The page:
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i_2020
New Member

Tax on capital gain of gift

My mother lived in her own house, owned a condo and rented it out to some people. She also claimed depreciation on the condo throughout the years of her ownership. The condo actually went up in value.
Last year, she gave the condo to me as a gift. Beside the possible gift tax liability as donor, does she have to pay tax on the capital gain of the condo?
1 Best answer

Accepted Solutions
Coleen3
Intuit Alumni

Tax on capital gain of gift

There are several points to address.

1) There will be no capital gain as she didn't sell it for a gain. She will have to recapture the depreciation she took.

2) She will not have to actually pay any tax although she will have to fill out a Form 709. There is a yearly exemption amount of $14,000. The U.S. has a unified gift and estate tax system.  Gifts you make during your lifetime are treated similarly to gifts made from your estate after your death. Everyone has a lifetime exemption from gift and estate tax -- $5.43 million for 2015.

https://www.fool.com/investing/general/2015/10/03/form-709-do-you-need-to-file-a-gift-tax-return.asp...

3) You basis in the house is figured below.

Question: What is the basis of property received as a gift?

Answer:

To figure out the basis of property you receive as a gift, you must know three amounts:

  • The adjusted cost basis to the donor just before the donor made the gift to you.
  • The fair market value (FMV) at the time the donor made the gift.
  • The amount of any gift tax paid on Form 709, United States Gift (and Generation-Skipping Transfer) Tax Return.

If the FMV of the property at the time of the gift is less than the donor's adjusted basis, your adjusted basis depends on whether you have a gain or loss when you dispose of the property.

  • Your basis for figuring a gain is the same as the donor's adjusted basis, plus or minus any required adjustments to basis while you held the property.
  • Your basis for figuring a loss is the FMV of the property when you received the gift, plus or minus any required adjustments to basis while you held the property.

Note:  If you use the donor's adjusted basis for figuring a gain and get a loss, and then use the FMV for figuring a loss and get a gain, you have neither a gain nor loss on the sale or disposition of the property.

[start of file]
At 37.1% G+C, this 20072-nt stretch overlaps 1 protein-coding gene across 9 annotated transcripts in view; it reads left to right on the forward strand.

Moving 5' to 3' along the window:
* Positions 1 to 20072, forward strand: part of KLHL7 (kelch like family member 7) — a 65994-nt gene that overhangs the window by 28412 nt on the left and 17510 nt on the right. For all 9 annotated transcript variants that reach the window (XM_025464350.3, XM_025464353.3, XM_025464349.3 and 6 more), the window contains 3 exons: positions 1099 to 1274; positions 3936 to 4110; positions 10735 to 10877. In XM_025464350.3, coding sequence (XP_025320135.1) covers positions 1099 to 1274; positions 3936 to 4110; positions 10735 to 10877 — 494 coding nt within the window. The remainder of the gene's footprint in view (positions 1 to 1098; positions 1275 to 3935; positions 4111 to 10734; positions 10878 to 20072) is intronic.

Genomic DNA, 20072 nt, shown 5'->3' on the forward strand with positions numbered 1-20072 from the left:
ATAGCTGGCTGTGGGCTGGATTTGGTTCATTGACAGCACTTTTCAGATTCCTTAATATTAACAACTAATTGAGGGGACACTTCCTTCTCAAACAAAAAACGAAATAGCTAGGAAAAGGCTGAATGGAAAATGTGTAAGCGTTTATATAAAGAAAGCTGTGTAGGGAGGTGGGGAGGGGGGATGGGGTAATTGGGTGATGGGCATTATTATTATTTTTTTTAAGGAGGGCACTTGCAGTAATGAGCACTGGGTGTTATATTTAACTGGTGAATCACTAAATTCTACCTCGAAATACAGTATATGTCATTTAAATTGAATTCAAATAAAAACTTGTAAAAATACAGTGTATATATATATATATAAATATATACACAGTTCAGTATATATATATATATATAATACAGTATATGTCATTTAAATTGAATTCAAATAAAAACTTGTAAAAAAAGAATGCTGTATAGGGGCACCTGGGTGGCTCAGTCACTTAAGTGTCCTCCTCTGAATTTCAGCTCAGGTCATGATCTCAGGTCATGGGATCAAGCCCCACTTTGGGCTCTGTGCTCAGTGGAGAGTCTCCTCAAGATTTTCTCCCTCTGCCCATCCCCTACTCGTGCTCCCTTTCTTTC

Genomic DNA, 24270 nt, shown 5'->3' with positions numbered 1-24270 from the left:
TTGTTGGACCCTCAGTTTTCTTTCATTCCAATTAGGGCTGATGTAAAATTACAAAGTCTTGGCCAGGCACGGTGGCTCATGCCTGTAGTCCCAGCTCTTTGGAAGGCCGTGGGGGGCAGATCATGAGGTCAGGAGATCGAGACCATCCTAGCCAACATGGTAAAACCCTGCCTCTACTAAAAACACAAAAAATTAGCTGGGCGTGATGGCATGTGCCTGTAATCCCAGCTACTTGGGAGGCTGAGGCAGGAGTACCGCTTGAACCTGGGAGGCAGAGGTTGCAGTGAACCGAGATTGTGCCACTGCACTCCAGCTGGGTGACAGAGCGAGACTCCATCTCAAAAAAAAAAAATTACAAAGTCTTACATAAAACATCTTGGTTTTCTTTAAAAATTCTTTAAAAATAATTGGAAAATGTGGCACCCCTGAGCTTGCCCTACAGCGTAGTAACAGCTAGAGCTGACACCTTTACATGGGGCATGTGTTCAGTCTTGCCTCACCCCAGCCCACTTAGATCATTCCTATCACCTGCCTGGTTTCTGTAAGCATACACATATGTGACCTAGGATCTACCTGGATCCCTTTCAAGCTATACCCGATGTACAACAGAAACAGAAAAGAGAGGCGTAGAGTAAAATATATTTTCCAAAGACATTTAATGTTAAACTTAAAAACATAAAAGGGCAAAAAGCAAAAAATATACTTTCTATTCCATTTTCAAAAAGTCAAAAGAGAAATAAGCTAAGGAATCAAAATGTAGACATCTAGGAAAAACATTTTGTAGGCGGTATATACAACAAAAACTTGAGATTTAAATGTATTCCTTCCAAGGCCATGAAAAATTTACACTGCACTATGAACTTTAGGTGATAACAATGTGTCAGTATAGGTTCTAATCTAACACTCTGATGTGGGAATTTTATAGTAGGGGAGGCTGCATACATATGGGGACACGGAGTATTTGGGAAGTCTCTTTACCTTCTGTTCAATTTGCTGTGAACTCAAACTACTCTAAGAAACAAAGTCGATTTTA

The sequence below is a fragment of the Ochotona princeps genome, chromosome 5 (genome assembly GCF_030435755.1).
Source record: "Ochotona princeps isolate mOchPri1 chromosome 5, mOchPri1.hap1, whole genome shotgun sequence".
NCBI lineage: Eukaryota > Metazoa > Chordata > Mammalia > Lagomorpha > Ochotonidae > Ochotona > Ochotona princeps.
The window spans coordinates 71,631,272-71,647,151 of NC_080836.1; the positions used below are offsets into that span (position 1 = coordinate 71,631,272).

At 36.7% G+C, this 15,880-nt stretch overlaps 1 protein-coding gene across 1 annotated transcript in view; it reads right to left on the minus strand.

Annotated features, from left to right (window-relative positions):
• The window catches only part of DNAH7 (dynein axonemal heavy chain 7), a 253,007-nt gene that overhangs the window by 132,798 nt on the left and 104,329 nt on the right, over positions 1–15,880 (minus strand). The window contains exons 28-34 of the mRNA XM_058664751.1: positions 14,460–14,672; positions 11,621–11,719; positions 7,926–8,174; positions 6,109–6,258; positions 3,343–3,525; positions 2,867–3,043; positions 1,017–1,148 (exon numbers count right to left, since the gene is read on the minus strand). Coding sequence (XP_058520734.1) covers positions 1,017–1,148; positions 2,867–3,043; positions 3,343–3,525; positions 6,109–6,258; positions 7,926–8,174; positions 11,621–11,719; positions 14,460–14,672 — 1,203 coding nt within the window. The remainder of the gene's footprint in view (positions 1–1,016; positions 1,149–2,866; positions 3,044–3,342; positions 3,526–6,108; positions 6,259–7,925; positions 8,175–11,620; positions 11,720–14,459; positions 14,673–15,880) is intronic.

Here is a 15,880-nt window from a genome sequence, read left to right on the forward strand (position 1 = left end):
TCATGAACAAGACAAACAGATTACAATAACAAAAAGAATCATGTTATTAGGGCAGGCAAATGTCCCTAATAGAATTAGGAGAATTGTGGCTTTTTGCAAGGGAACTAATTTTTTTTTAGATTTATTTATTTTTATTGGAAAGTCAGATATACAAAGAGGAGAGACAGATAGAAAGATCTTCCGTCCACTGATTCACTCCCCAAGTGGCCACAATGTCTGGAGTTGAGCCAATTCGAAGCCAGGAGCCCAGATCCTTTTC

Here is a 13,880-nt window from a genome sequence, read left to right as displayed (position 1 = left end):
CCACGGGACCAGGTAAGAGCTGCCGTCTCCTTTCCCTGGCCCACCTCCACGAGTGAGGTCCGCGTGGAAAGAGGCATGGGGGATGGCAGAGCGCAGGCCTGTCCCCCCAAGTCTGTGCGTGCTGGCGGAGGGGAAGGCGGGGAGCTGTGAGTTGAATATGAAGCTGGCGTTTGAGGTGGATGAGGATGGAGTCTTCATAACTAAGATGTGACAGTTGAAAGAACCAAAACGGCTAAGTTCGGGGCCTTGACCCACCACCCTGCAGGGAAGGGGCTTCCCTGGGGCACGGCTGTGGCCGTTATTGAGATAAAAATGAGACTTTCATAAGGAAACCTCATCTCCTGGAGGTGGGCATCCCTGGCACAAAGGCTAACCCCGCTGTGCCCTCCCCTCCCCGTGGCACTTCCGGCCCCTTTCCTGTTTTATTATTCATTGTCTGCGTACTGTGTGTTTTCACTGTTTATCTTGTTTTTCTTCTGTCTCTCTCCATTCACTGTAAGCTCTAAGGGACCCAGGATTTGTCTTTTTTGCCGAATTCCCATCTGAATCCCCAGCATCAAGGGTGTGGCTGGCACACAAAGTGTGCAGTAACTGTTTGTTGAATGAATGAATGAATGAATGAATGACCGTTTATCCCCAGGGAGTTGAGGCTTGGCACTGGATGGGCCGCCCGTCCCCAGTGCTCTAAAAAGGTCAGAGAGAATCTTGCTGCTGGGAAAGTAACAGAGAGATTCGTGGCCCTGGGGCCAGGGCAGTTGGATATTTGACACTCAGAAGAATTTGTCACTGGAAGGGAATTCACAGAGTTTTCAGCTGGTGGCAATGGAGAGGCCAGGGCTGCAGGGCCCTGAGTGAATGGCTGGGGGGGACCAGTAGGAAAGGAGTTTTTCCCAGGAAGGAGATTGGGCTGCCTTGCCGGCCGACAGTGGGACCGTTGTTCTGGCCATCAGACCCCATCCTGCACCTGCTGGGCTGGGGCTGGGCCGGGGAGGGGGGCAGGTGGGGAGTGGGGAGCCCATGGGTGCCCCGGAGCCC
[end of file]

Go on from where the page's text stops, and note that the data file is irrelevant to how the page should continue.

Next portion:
If the FMV is equal to or greater than the donor's adjusted basis, your basis is the donor's adjusted basis at the time you received the gift. If you received a gift after 1976, increase your basis by the part of the gift tax paid on it that is due to the net increase in value of the gift. To figure out the net increase in value or for other information on gifts received before 1977, see Publication 551, Basis of Assets. Also, for figuring gain or loss, you must increase or decrease your basis by any required adjustments to basis while you held the property

View solution in original post

1 Reply
Coleen3
Intuit Alumni

Tax on capital gain of gift

There are several points to address.

1) There will be no capital gain as she didn't sell it for a gain. She will have to recapture the depreciation she took.

2) She will not have to actually pay any tax although she will have to fill out a Form 709. There is a yearly exemption amount of $14,000. The U.S. has a unified gift and estate tax system.  Gifts you make during your lifetime are treated similarly to gifts made from your estate after your death. Everyone has a lifetime exemption from gift and estate tax -- $5.43 million for 2015.

https://www.fool.com/investing/general/2015/10/03/form-709-do-you-need-to-file-a-gift-tax-return.asp...

3) You basis in the house is figured below.

Question: What is the basis of property received as a gift?

Answer:

To figure out the basis of property you receive as a gift, you must know three amounts:

  • The adjusted cost basis to the donor just before the donor made the gift to you.
  • The fair market value (FMV) at the time the donor made the gift.
  • The amount of any gift tax paid on Form 709, United States Gift (and Generation-Skipping Transfer) Tax Return.

If the FMV of the property at the time of the gift is less than the donor's adjusted basis, your adjusted basis depends on whether you have a gain or loss when you dispose of the property.

  • Your basis for figuring a gain is the same as the donor's adjusted basis, plus or minus any required adjustments to basis while you held the property.
  • Your basis for figuring a loss is the FMV of the property when you received the gift, plus or minus any required adjustments to basis while you held the property.

Note:  If you use the donor's adjusted basis for figuring a gain and get a loss, and then use the FMV for figuring a loss and get a gain, you have neither a gain nor loss on the sale or disposition of the property.

If the FMV is equal to or greater than the donor's adjusted basis, your basis is the donor's adjusted basis at the time you received the gift. If you received a gift after 1976, increase your basis by the part of the gift tax paid on it that is due to the net increase in value of the gift. To figure out the net increase in value or for other information on gifts received before 1977, see Publication 551, Basis of Assets. Also, for figuring gain or loss, you must increase or decrease your basis by any required adjustments to basis while you held the property

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